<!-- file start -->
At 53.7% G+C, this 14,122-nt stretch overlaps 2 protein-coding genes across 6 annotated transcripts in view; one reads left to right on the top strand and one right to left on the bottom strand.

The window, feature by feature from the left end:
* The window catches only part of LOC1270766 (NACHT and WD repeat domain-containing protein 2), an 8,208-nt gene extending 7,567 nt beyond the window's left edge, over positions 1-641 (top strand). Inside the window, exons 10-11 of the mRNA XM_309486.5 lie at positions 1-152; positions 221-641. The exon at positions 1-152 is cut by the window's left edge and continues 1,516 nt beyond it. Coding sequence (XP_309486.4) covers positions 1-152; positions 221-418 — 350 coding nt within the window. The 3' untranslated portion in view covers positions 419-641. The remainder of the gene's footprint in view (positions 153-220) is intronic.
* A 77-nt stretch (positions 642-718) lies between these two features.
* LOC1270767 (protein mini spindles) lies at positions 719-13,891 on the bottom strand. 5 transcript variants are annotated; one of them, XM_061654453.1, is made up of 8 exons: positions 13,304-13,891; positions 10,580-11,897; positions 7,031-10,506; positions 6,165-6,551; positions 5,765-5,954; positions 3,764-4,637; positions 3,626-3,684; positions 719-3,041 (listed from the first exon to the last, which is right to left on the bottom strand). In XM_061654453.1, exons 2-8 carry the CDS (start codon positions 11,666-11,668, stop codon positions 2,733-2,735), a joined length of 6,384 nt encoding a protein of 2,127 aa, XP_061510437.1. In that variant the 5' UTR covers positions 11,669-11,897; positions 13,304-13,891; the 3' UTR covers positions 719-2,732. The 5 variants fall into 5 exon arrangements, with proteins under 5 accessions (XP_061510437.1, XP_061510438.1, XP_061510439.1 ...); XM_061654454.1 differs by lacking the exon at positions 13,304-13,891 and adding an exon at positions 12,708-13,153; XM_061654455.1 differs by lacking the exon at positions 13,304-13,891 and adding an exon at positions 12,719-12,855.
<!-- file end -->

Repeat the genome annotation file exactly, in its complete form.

At 53.7% G+C, this 14,122-nt stretch overlaps 2 protein-coding genes across 6 annotated transcripts in view; one reads left to right on the top strand and one right to left on the bottom strand.

The window, feature by feature from the left end:
* The window catches only part of LOC1270766 (NACHT and WD repeat domain-containing protein 2), an 8,208-nt gene extending 7,567 nt beyond the window's left edge, over positions 1-641 (top strand). Inside the window, exons 10-11 of the mRNA XM_309486.5 lie at positions 1-152; positions 221-641. The exon at positions 1-152 is cut by the window's left edge and continues 1,516 nt beyond it. Coding sequence (XP_309486.4) covers positions 1-152; positions 221-418 — 350 coding nt within the window. The 3' untranslated portion in view covers positions 419-641. The remainder of the gene's footprint in view (positions 153-220) is intronic.
* A 77-nt stretch (positions 642-718) lies between these two features.
* LOC1270767 (protein mini spindles) lies at positions 719-13,891 on the bottom strand. 5 transcript variants are annotated; one of them, XM_061654453.1, is made up of 8 exons: positions 13,304-13,891; positions 10,580-11,897; positions 7,031-10,506; positions 6,165-6,551; positions 5,765-5,954; positions 3,764-4,637; positions 3,626-3,684; positions 719-3,041 (listed from the first exon to the last, which is right to left on the bottom strand). In XM_061654453.1, exons 2-8 carry the CDS (start codon positions 11,666-11,668, stop codon positions 2,733-2,735), a joined length of 6,384 nt encoding a protein of 2,127 aa, XP_061510437.1. In that variant the 5' UTR covers positions 11,669-11,897; positions 13,304-13,891; the 3' UTR covers positions 719-2,732. The 5 variants fall into 5 exon arrangements, with proteins under 5 accessions (XP_061510437.1, XP_061510438.1, XP_061510439.1 ...); XM_061654454.1 differs by lacking the exon at positions 13,304-13,891 and adding an exon at positions 12,708-13,153; XM_061654455.1 differs by lacking the exon at positions 13,304-13,891 and adding an exon at positions 12,719-12,855.